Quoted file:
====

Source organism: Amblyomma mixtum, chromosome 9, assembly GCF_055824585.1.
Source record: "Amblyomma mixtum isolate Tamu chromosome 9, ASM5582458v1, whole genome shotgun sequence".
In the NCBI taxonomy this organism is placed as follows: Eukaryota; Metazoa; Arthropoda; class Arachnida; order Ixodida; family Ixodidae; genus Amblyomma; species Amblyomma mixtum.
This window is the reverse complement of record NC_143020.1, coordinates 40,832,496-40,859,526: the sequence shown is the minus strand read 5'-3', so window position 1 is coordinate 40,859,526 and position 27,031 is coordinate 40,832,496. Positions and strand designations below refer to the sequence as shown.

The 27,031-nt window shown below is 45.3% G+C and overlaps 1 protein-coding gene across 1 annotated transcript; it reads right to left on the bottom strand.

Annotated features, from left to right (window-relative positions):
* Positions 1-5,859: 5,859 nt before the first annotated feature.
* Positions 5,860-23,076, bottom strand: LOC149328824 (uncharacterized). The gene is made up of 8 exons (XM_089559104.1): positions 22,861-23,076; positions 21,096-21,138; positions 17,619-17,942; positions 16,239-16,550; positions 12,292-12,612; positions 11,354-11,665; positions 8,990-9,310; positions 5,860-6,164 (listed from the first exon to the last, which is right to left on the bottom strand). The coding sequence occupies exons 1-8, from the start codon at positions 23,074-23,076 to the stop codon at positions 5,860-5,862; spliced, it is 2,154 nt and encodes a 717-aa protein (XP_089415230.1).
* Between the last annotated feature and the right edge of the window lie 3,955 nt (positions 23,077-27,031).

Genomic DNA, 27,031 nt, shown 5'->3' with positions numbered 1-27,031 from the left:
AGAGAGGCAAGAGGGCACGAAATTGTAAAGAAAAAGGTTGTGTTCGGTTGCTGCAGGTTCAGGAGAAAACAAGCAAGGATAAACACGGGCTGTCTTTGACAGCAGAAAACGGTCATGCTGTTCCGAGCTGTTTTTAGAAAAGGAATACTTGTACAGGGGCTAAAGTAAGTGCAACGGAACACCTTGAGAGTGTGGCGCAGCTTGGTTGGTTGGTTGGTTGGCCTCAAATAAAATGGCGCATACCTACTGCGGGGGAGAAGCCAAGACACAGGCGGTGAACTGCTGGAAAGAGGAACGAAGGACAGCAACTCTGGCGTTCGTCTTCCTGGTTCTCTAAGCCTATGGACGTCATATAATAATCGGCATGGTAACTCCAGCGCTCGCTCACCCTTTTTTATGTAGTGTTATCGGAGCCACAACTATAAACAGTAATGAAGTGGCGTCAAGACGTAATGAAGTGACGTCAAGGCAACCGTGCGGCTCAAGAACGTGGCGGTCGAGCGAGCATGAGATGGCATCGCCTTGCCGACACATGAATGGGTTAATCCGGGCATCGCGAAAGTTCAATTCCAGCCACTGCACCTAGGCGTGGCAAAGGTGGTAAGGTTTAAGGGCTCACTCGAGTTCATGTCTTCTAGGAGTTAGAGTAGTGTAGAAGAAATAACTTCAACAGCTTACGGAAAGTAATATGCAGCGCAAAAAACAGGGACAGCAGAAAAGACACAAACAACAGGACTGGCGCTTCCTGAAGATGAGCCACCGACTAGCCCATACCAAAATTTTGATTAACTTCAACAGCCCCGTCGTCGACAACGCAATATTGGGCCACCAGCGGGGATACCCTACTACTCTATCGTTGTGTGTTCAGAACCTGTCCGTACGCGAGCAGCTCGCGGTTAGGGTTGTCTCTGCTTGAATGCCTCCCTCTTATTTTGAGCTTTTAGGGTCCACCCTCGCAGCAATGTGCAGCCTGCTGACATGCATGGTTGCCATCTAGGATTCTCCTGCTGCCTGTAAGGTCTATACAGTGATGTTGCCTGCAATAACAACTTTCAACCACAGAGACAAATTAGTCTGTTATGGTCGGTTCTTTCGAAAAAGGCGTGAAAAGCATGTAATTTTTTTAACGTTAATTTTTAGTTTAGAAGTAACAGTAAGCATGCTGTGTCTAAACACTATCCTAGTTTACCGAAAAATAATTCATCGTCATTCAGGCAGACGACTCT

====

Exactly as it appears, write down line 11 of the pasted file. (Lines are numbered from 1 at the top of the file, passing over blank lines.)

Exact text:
AGAGAGGCAAGAGGGCACGAAATTGTAAAGAAAAAGGTTGTGTTCGGTTGCTGCAGGTTCAGGAGAAAACAAGCAAGGATAAACACGGGCTGTCTTTGACAGCAGAAAACGGTCATGCTGTTCCGAGCTGTTTTTAGAAAAGGAATACTTGTACAGGGGCTAAAGTAAGTGCAACGGAACACCTTGAGAGTGTGGCGCAGCTTGGTTGGTTGGTTGGTTGGCCTCAAATAAAATGGCGCATACCTACTGCGGGGGAGAAGCCAAGACACAGGCGGTGAACTGCTGGAAAGAGGAACGAAGGACAGCAACTCTGGCGTTCGTCTTCCTGGTTCTCTAAGCCTATGGACGTCATATAATAATCGGCATGGTAACTCCAGCGCTCGCTCACCCTTTTTTATGTAGTGTTATCGGAGCCACAACTATAAACAGTAATGAAGTGGCGTCAAGACGTAATGAAGTGACGTCAAGGCAACCGTGCGGCTCAAGAACGTGGCGGTCGAGCGAGCATGAGATGGCATCGCCTTGCCGACACATGAATGGGTTAATCCGGGCATCGCGAAAGTTCAATTCCAGCCACTGCACCTAGGCGTGGCAAAGGTGGTAAGGTTTAAGGGCTCACTCGAGTTCATGTCTTCTAGGAGTTAGAGTAGTGTAGAAGAAATAACTTCAACAGCTTACGGAAAGTAATATGCAGCGCAAAAAACAGGGACAGCAGAAAAGACACAAACAACAGGACTGGCGCTTCCTGAAGATGAGCCACCGACTAGCCCATACCAAAATTTTGATTAACTTCAACAGCCCCGTCGTCGACAACGCAATATTGGGCCACCAGCGGGGATACCCTACTACTCTATCGTTGTGTGTTCAGAACCTGTCCGTACGCGAGCAGCTCGCGGTTAGGGTTGTCTCTGCTTGAATGCCTCCCTCTTATTTTGAGCTTTTAGGGTCCACCCTCGCAGCAATGTGCAGCCTGCTGACATGCATGGTTGCCATCTAGGATTCTCCTGCTGCCTGTAAGGTCTATACAGTGATGTTGCCTGCAATAACAACTTTCAACCACAGAGACAAATTAGTCTGTTATGGTCGGTTCTTTCGAAAAAGGCGTGAAAAGCATGTAATTTTTTTAACGTTAATTTTTAGTTTAGAAGTAACAGTAAGCATGCTGTGTCTAAACACTATCCTAGTTTACCGAAAAATAATTCATCGTCATTCAGGCAGACGACTCT